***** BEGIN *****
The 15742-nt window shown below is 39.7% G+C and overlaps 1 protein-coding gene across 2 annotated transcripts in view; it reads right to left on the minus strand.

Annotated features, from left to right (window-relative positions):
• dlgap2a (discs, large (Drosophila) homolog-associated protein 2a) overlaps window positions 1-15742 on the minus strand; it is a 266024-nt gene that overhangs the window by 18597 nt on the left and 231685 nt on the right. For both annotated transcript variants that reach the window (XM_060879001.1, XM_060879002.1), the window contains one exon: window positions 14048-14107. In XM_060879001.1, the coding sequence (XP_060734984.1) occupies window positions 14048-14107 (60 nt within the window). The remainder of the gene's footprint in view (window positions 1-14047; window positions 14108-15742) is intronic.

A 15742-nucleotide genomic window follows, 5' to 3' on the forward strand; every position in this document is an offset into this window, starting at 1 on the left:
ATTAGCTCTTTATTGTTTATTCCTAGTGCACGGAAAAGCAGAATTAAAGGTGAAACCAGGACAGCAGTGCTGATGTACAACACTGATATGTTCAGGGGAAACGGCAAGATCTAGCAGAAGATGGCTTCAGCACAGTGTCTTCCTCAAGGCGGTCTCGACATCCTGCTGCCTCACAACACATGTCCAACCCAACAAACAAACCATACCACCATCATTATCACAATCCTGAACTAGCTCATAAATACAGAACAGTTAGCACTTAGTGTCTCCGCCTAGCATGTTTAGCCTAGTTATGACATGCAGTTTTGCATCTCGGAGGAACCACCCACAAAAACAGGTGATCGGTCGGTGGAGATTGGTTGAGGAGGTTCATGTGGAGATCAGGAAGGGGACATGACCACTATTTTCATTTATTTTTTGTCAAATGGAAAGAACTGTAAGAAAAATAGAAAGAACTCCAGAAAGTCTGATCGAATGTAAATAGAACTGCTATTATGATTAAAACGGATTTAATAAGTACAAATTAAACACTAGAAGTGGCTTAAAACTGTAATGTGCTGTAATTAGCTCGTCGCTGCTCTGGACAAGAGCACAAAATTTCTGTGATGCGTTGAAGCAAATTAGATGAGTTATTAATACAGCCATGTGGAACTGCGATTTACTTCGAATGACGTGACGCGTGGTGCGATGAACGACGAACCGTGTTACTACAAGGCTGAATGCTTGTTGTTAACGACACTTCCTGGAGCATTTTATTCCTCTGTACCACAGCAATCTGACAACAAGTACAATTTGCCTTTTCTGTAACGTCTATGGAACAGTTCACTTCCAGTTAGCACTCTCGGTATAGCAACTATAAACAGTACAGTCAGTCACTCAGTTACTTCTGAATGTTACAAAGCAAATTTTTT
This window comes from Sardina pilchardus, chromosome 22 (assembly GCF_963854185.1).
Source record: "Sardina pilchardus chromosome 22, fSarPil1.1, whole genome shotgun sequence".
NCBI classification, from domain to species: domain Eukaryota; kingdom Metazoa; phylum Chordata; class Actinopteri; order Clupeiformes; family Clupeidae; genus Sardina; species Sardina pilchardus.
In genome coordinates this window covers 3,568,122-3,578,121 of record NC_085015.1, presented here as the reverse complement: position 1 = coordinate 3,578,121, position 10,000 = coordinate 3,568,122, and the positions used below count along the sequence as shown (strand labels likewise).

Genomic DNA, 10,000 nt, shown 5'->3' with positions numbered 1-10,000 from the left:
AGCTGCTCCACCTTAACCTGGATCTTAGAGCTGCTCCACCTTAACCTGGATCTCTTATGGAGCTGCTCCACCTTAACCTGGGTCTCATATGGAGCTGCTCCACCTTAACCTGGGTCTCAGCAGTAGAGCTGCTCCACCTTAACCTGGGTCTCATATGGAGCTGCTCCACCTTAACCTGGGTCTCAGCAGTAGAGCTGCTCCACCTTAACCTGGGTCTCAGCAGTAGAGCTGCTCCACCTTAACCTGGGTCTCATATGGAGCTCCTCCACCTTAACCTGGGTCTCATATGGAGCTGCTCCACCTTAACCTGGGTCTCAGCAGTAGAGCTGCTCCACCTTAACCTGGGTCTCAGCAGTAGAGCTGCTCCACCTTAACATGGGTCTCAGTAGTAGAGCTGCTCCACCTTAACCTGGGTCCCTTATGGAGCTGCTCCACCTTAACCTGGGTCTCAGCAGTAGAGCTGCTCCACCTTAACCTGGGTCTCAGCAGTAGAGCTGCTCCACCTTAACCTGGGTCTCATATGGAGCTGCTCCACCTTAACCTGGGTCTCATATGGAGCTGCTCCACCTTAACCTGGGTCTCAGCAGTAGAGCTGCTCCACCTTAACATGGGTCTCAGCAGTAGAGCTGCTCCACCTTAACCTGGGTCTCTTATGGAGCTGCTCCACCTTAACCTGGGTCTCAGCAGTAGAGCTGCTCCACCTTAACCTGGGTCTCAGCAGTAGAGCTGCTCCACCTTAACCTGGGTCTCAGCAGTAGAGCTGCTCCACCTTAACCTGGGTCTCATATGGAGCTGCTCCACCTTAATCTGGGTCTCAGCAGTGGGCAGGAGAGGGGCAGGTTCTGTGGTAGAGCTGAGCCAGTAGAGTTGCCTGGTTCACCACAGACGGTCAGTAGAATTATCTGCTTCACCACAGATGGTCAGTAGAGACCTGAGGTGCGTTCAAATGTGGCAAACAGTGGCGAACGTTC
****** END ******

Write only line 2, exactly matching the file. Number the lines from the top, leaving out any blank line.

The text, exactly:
Annotated features, from left to right (window-relative positions):